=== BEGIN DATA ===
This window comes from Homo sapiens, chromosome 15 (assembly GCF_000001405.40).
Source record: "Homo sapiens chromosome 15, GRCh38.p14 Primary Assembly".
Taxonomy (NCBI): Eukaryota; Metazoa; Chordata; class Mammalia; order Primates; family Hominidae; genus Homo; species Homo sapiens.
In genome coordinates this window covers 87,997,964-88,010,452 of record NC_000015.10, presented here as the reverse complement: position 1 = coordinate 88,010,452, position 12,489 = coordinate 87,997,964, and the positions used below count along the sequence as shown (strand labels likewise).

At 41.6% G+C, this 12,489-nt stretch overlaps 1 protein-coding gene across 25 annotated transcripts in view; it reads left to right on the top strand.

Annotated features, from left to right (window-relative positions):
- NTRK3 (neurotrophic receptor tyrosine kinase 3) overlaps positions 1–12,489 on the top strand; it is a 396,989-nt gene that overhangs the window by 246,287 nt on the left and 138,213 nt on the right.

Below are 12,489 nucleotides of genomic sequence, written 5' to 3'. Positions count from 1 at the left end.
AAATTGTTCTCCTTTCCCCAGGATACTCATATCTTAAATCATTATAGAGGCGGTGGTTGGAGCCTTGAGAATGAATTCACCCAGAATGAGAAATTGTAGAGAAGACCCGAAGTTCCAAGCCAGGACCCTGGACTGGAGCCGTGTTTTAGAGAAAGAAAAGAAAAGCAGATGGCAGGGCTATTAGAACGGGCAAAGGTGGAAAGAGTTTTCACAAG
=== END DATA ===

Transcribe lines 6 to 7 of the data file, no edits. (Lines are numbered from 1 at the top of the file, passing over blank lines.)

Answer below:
Annotated features, from left to right (window-relative positions):
- NTRK3 (neurotrophic receptor tyrosine kinase 3) overlaps positions 1–12,489 on the top strand; it is a 396,989-nt gene that overhangs the window by 246,287 nt on the left and 138,213 nt on the right.